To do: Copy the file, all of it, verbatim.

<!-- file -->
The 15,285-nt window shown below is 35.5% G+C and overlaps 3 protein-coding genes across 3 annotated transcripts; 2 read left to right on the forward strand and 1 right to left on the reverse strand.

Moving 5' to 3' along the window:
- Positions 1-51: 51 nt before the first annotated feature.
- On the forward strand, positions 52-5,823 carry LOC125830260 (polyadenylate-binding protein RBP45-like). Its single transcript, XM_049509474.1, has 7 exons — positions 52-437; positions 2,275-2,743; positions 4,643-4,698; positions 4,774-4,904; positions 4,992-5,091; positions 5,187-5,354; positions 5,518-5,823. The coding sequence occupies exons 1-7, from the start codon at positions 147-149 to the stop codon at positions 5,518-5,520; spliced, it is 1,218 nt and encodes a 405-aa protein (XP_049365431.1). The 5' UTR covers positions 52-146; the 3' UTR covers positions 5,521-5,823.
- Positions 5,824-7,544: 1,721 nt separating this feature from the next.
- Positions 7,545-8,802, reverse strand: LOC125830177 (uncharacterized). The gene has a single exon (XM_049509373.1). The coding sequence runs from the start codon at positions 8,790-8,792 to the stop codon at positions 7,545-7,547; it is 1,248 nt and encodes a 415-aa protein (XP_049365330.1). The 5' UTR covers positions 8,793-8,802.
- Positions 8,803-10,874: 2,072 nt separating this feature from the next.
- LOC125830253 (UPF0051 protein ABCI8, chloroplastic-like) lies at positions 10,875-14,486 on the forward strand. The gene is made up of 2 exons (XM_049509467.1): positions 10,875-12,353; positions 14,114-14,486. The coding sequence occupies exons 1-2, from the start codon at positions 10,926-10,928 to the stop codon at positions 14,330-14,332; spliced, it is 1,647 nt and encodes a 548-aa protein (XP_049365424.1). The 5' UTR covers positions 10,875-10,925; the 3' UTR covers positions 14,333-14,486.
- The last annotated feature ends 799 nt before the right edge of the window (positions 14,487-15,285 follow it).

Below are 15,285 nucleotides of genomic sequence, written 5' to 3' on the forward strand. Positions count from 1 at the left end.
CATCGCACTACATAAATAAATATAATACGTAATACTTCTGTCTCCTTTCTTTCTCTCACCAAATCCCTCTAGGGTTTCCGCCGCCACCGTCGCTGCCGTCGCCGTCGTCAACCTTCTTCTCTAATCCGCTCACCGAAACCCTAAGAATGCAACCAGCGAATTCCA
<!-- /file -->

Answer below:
The 15,285-nt window shown below is 35.5% G+C and overlaps 3 protein-coding genes across 3 annotated transcripts; 2 read left to right on the forward strand and 1 right to left on the reverse strand.

Moving 5' to 3' along the window:
- Positions 1-51: 51 nt before the first annotated feature.
- On the forward strand, positions 52-5,823 carry LOC125830260 (polyadenylate-binding protein RBP45-like). Its single transcript, XM_049509474.1, has 7 exons — positions 52-437; positions 2,275-2,743; positions 4,643-4,698; positions 4,774-4,904; positions 4,992-5,091; positions 5,187-5,354; positions 5,518-5,823. The coding sequence occupies exons 1-7, from the start codon at positions 147-149 to the stop codon at positions 5,518-5,520; spliced, it is 1,218 nt and encodes a 405-aa protein (XP_049365431.1). The 5' UTR covers positions 52-146; the 3' UTR covers positions 5,521-5,823.
- Positions 5,824-7,544: 1,721 nt separating this feature from the next.
- Positions 7,545-8,802, reverse strand: LOC125830177 (uncharacterized). The gene has a single exon (XM_049509373.1). The coding sequence runs from the start codon at positions 8,790-8,792 to the stop codon at positions 7,545-7,547; it is 1,248 nt and encodes a 415-aa protein (XP_049365330.1). The 5' UTR covers positions 8,793-8,802.
- Positions 8,803-10,874: 2,072 nt separating this feature from the next.
- LOC125830253 (UPF0051 protein ABCI8, chloroplastic-like) lies at positions 10,875-14,486 on the forward strand. The gene is made up of 2 exons (XM_049509467.1): positions 10,875-12,353; positions 14,114-14,486. The coding sequence occupies exons 1-2, from the start codon at positions 10,926-10,928 to the stop codon at positions 14,330-14,332; spliced, it is 1,647 nt and encodes a 548-aa protein (XP_049365424.1). The 5' UTR covers positions 10,875-10,925; the 3' UTR covers positions 14,333-14,486.
- The last annotated feature ends 799 nt before the right edge of the window (positions 14,487-15,285 follow it).

Below are 15,285 nucleotides of genomic sequence, written 5' to 3' on the forward strand. Positions count from 1 at the left end.
CATCGCACTACATAAATAAATATAATACGTAATACTTCTGTCTCCTTTCTTTCTCTCACCAAATCCCTCTAGGGTTTCCGCCGCCACCGTCGCTGCCGTCGCCGTCGTCAACCTTCTTCTCTAATCCGCTCACCGAAACCCTAAGAATGCAACCAGCGAATTCCA